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Study: Marijuana Linked To Psychosis

February 28, 2010

According to a study released on Saturday, the longer people use cannabis, the more likely they are to experience hallucinations, delusions or suffer from psychosis.

The study discovered that those who first used cannabis when they were 15 or younger were twice as likely to develop a “non-affective psychosis,” which includes schizophrenia.

John MacGrath, from the University of Queensland in Australia, led the research, which was published in the Archives of General Psychiatry.  The study was conducted on 3,801 people with an average age of 20 years old.

“Among all the participants, a longer duration since the first time they used cannabis was associated with multiple psychosis-related outcomes,” the study said.

Of the people studied, 17.7 percent reported using cannabis for three or fewer years, 16.2 percent for four to five years and 14.3 percent for six or more years.

The study said that 65 were diagnosed with “non-affective psychosis,” such as schizophrenia, and 233 had at least one hallucination.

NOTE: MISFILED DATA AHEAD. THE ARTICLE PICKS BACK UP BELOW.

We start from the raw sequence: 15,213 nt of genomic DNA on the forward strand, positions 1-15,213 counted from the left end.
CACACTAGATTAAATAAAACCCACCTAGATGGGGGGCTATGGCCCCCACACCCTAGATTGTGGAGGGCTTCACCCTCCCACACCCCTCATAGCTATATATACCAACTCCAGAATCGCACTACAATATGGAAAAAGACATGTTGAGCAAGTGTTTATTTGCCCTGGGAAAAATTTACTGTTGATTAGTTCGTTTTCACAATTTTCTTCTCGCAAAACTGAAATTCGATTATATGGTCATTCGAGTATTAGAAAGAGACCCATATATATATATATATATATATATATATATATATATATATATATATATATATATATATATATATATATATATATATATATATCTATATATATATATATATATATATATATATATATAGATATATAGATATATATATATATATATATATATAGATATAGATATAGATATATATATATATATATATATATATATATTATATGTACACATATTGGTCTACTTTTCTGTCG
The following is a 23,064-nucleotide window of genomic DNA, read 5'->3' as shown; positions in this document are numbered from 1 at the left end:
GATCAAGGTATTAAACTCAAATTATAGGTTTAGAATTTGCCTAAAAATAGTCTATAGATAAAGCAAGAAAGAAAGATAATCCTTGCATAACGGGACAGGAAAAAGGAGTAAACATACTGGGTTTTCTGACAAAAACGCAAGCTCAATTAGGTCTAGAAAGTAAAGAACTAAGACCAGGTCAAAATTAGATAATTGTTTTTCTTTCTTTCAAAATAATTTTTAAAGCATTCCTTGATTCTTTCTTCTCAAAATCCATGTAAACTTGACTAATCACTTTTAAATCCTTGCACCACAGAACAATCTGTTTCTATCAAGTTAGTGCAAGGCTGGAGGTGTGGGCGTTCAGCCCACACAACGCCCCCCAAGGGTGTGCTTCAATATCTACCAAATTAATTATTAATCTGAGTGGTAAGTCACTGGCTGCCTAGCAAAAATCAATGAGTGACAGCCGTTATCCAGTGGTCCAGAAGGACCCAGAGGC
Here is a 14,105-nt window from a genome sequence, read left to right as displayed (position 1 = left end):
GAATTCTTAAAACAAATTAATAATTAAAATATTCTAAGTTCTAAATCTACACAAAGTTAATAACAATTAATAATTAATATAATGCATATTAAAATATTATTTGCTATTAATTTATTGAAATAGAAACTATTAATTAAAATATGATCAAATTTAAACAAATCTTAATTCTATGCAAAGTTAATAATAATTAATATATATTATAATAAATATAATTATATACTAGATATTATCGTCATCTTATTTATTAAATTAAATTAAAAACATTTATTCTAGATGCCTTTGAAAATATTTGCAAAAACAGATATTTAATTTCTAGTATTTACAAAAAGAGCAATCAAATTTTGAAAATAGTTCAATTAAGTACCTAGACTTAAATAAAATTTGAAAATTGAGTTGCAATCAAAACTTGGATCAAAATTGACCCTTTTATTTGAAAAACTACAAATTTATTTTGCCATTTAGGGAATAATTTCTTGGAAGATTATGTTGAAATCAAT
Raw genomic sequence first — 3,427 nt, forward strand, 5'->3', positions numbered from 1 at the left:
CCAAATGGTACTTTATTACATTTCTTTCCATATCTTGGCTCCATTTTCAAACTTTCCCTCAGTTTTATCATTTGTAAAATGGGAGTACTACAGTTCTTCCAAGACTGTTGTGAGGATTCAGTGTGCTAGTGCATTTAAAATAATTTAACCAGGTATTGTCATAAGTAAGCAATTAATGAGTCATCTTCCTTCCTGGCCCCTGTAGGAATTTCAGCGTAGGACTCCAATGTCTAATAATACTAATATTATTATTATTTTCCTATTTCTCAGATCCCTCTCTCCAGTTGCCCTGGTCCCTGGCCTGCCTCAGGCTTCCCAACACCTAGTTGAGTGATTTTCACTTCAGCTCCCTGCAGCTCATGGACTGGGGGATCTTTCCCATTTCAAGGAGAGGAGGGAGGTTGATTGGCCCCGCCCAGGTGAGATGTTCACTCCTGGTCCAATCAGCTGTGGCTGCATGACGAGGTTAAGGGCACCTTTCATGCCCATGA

“Individuals who had experienced hallucinations early in life were more likely to have used cannabis longer and to use it more frequently,” it said.

The report said that the relationship between psychosis and cannabis were complex.

It said that people that we vulnerable to psychosis “were more likely to commence cannabis use, which could then subsequently contribute to an increased risk of conversion to a non-affective psychotic disorder.”

Previous studies have also found an association between cannabis use and psychosis, but there were concerns that research had not adequately accounted for confounding variables.

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